(Last Updated on : 14/03/2011)
Sapta Matrika or Seven Mother goddesses are identified with human vice, aggression, and disease. The seven Goddesses are classified according to a system. In this system every goddess is linked to a male equivalent, has her own creature to travel and represents a particular human fault. The seven Goddesses include Brahmani, Vaishnavi, Maheshvari, Indrani, Varahi, Kaumari and Chamunda
. Seven Matrikas play an important role in Hinduism
. They are also linked to Lord Skanda
who is worshipped as warrior God. However in early texts they are considered to possess inauspicious qualities. Therefore they symbolize the fruitful and destructive aspects of nature.
The Sapta Matrikas are described below:
She is the symbol of pride. She is linked to Lord Brahma
, and her vehicle is a goose. She has four hands. Her features are the watering container and prayer beads. She is differentiated by her basket-shaped crown called Karanda Mukuta.
She represents greed. She is linked to Lord Vishnu. She travels on an eagle and has four or six hands. Wheel and conch shell are her attributes. She is also possess a cylindrical crown called kirita Mukuta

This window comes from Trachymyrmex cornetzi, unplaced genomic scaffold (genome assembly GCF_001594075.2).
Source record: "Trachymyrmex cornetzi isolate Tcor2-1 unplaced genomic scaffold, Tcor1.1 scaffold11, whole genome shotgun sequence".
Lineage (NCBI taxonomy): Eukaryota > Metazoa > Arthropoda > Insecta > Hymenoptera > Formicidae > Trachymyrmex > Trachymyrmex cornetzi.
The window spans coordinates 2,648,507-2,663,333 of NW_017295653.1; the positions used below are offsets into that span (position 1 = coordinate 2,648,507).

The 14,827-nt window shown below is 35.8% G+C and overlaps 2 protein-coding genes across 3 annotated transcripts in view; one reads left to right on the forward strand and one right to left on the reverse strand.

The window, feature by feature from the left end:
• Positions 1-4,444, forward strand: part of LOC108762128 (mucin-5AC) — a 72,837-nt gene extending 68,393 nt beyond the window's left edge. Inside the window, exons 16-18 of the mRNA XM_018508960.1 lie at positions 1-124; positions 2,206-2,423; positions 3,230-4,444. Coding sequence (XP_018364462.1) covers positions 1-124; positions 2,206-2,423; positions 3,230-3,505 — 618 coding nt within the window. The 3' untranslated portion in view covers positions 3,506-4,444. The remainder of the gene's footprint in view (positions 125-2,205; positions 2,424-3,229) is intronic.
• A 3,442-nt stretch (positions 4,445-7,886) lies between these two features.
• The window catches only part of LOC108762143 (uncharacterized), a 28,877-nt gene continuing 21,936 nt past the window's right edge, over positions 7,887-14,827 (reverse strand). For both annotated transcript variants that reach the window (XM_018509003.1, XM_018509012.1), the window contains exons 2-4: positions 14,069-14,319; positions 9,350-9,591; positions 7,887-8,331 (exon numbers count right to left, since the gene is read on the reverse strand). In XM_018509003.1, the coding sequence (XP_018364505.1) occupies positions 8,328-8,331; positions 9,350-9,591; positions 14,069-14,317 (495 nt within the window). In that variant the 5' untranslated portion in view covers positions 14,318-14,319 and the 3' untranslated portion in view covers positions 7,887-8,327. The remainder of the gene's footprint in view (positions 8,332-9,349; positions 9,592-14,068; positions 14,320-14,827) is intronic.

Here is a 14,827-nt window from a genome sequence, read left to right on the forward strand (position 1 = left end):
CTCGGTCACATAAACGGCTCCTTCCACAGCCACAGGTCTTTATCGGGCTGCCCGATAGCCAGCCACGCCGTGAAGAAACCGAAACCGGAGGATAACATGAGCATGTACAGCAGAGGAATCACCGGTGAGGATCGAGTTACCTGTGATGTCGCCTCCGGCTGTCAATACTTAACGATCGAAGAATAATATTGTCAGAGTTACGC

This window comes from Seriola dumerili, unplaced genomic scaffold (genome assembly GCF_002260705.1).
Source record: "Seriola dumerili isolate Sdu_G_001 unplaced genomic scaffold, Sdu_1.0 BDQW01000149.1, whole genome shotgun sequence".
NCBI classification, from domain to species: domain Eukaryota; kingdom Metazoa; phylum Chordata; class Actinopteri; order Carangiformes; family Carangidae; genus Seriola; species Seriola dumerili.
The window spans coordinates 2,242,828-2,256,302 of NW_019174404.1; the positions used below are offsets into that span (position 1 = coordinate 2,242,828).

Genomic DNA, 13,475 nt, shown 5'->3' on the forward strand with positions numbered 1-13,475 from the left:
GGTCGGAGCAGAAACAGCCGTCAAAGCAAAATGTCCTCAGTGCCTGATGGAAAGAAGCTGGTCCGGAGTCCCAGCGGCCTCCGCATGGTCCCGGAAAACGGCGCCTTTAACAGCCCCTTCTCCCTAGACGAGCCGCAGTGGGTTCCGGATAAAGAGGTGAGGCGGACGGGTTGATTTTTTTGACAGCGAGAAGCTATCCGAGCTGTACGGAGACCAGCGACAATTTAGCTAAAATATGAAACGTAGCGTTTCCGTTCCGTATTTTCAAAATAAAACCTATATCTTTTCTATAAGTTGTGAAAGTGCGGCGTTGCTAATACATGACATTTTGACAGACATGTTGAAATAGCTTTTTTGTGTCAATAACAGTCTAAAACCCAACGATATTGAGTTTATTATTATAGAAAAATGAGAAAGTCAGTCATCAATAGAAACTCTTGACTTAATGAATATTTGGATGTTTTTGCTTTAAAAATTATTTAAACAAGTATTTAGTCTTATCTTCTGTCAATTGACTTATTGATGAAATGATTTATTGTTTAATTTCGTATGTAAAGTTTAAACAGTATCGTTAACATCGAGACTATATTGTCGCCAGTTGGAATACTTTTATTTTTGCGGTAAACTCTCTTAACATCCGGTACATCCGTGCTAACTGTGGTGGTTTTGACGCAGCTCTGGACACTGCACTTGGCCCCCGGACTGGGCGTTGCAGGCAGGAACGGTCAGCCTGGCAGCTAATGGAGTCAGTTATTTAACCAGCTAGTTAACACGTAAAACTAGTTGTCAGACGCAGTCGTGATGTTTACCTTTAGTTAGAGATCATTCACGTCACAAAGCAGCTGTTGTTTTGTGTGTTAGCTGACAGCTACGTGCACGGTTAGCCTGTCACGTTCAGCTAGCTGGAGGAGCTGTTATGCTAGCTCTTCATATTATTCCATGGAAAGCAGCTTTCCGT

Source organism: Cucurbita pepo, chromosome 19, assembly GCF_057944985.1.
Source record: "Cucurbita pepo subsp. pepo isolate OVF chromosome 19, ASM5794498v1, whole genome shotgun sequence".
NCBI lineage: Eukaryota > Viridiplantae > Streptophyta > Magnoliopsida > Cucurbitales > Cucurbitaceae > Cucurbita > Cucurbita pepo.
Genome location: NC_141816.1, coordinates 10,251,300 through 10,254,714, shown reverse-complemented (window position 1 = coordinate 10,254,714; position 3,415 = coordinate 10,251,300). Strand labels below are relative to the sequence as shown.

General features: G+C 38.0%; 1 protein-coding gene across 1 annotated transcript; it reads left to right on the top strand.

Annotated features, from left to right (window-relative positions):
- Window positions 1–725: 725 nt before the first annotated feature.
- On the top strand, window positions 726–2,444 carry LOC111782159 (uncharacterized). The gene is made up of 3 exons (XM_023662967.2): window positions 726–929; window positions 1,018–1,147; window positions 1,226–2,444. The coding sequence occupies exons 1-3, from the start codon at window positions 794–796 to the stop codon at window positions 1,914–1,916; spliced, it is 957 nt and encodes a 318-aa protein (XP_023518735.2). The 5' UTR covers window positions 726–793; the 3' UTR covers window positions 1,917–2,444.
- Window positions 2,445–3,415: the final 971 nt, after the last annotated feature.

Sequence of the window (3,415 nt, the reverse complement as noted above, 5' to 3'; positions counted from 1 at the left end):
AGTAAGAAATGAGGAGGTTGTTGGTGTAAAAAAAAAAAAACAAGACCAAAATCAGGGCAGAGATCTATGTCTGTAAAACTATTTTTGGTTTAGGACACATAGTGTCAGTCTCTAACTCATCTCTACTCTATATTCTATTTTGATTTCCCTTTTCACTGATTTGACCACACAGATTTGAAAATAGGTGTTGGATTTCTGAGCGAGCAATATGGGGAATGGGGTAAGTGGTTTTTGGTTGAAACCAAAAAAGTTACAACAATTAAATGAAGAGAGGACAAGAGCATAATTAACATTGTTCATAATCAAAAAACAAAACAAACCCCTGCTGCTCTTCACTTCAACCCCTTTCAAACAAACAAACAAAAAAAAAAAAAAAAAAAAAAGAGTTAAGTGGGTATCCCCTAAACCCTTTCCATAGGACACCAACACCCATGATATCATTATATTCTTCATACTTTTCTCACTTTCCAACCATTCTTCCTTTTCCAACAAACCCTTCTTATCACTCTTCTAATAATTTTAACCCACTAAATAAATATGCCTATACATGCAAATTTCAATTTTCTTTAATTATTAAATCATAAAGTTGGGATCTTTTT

She symbolizes greed. She is linked to Lord Shiva
and travels on a bull. She has three eyes, four, six, or ten hands. Her attributes are prayer beads and a spear.
Indrani represents fury. She is linked to Lord Indra
who rides on an elephant. She has four hands and her attributes are a spear and bolt of lightning.
Varahi characterize lust. She is linked to Varaha, incarnation of Lord Vishnu. She rides on a bull. She has four hands and her attributes are a plough and a spear.
Kaumari represents bad temper. She is associated with Lord Skanda and rides on a peacock. She has three eyes and two or four or twelve arms. Her attributes are a cockerel and a spear.
She represents loss of sight. She is associated with Lord Yama
and rides on an owl or on a corpse. Her attributes are a skull bowl, spear, sword, shield and battle axe.
They became popular by the seventh century and by the ninth century they were being worshipped in temples.